The witness then testified to buying lumber in the open market and produced a list of purchases of lumber from June 5th, 1935, to November 15th, 1935, showing that the difference between the price contained in the confirming letter [Exhibit 7], and the price paid amounted to $6,123.19.
This testimony came in under the objection that "* * * no foundation has been laid by showing the existence of any contract, and, secondly, upon the further ground that the purchase of lumber from others at some subsequent time is not the proper measure of damages."
The plaintiff called Mr. James McNab, Superintendent of plaintiff's Oakland yard, and made the following offer of proof: "Mr. Cohen: I want to make an offer of proof for the record. I want to show by this witness that for a period of two years prior to April 1, 1935, Mr. McNab, on behalf of the E. K. Wood Lumber Company, made a number of purchases from Carl Moore, representing the Moore Mill and *407 Lumber Company, and that as to the ordinary type of lumber, particularly No. 3 common, which represents 85 per cent. of the lumber involved in the subject-matter of the controversy before the Court, that there never was mentioned or considered that Mr. Moore, in San Francisco, was required to obtain confirmation of those orders from the mill at Bandon," to which the defendant objected on the ground that it was immaterial, irrelevant and incompetent and had nothing to do with the subject matter of the controversy. The objection was sustained and exception noted. The plaintiff rested and the defendant made his motion to strike all of the testimony of the plaintiff and a motion for a non-suit. The court granted the motion for a non-suit, but the record is not clear as to the court's ruling on the motion to strike. However, as the record would seem to indicate that the motion was granted, and as both parties have proceeded upon the premise that it was, we have done the same. And although defendant made timely objections to the receipt of oral testimony as to the making of a contract as contravening provisions of the statute of frauds, it specified no ground for the basis of its motion to strike.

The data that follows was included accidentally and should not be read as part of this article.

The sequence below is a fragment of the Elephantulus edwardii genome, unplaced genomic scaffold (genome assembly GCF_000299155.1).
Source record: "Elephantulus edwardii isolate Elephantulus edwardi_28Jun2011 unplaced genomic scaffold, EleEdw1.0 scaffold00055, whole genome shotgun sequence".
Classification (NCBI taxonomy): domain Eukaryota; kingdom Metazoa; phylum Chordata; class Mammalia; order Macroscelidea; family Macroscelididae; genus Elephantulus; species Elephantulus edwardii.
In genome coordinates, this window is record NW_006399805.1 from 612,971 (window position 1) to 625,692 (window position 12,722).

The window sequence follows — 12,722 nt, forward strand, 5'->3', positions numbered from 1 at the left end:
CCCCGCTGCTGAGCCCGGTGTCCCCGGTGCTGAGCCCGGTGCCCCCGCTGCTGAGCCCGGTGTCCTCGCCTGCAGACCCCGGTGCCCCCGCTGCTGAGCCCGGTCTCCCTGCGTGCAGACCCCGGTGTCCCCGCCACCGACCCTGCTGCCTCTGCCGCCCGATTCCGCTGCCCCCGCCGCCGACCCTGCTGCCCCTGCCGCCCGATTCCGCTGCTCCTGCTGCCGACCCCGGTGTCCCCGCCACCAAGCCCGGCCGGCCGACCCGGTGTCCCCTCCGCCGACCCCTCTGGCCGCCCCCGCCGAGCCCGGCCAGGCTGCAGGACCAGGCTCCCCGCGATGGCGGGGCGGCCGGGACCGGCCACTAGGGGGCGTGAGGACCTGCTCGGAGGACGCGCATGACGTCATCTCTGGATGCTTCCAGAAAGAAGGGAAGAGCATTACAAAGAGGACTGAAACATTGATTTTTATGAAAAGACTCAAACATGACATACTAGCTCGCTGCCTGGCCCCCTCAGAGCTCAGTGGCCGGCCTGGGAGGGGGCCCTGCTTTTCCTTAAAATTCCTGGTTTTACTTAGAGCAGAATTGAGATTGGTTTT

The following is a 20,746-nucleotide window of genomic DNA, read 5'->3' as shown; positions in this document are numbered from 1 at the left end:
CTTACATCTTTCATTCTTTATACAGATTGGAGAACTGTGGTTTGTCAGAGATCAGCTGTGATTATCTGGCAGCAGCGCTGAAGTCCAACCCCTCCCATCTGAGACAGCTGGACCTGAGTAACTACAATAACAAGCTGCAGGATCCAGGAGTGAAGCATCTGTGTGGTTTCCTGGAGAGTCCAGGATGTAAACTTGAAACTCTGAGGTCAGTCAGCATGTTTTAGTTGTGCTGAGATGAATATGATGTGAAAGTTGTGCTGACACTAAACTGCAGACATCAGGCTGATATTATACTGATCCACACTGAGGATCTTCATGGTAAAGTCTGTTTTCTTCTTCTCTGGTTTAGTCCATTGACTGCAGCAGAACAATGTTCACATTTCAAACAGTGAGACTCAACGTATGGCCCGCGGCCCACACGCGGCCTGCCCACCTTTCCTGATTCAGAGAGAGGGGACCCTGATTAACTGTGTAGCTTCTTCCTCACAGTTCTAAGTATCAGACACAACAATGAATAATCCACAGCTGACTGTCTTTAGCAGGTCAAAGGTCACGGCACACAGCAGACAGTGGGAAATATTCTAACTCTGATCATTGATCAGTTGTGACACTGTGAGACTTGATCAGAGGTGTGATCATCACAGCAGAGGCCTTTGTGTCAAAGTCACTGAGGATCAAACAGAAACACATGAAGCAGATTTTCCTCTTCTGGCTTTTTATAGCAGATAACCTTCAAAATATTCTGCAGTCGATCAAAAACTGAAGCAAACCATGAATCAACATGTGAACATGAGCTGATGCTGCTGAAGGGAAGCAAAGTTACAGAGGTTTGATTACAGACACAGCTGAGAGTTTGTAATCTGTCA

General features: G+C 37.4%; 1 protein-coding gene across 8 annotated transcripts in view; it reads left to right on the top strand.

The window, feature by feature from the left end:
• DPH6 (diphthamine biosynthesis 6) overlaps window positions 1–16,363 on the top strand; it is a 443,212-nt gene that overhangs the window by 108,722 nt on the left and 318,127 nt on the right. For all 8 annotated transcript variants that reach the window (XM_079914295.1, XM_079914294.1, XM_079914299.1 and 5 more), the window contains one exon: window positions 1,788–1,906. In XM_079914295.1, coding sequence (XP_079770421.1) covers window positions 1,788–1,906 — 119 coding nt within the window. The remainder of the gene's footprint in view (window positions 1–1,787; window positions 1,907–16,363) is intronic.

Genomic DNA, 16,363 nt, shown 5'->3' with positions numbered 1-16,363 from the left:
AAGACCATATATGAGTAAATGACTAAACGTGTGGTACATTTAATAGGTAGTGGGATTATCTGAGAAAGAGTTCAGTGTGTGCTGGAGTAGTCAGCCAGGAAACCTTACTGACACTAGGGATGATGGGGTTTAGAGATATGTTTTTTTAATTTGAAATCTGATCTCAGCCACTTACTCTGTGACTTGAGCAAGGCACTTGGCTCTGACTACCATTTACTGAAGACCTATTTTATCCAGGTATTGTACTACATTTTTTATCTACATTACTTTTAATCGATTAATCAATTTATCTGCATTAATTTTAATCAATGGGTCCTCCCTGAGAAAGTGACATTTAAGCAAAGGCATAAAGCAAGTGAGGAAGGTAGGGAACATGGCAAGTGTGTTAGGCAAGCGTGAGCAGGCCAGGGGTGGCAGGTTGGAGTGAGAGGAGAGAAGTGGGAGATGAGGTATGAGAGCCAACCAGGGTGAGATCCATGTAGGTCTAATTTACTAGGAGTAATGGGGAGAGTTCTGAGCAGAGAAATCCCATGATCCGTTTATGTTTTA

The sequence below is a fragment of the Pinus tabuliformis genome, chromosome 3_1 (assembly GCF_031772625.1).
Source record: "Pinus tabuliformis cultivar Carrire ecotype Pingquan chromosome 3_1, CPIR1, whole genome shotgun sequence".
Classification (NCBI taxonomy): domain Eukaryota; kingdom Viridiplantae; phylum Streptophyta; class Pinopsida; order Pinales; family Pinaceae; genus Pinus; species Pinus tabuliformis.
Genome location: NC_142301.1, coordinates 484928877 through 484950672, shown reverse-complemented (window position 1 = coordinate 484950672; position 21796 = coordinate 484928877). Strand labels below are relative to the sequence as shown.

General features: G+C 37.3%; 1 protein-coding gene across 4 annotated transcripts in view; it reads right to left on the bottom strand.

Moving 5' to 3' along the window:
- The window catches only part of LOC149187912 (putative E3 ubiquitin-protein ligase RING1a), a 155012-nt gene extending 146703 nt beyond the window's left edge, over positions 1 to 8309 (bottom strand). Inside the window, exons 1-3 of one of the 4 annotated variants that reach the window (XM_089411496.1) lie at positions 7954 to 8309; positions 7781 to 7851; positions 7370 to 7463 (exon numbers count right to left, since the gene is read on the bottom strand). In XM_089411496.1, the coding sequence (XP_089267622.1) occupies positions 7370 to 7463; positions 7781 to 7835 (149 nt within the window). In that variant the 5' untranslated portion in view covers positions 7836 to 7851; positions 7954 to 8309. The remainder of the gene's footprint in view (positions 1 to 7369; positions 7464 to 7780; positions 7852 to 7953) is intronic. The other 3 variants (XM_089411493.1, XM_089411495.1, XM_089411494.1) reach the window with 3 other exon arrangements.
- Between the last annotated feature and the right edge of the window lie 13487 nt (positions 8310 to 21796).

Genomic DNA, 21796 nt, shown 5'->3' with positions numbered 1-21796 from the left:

Appellant assigns the granting of this motion as error, and both parties in their briefs have merged their treatment of this assignment with their assignment attacking the non-suit order. We shall follow a like course. A motion to strike out or exclude all of the evidence, like a demurrer to the evidence or a motion for non-suit, tests the sufficiency of the evidence. 64 C. J. 390, § 384 et seq. We shall therefore pay no further attention to the first assignment.
The third assignment of error concerns the admission of correspondence by defendant as of cross-examination of Carl Moore, but we have seen that this assignment has been abandoned and we shall give it no further consideration.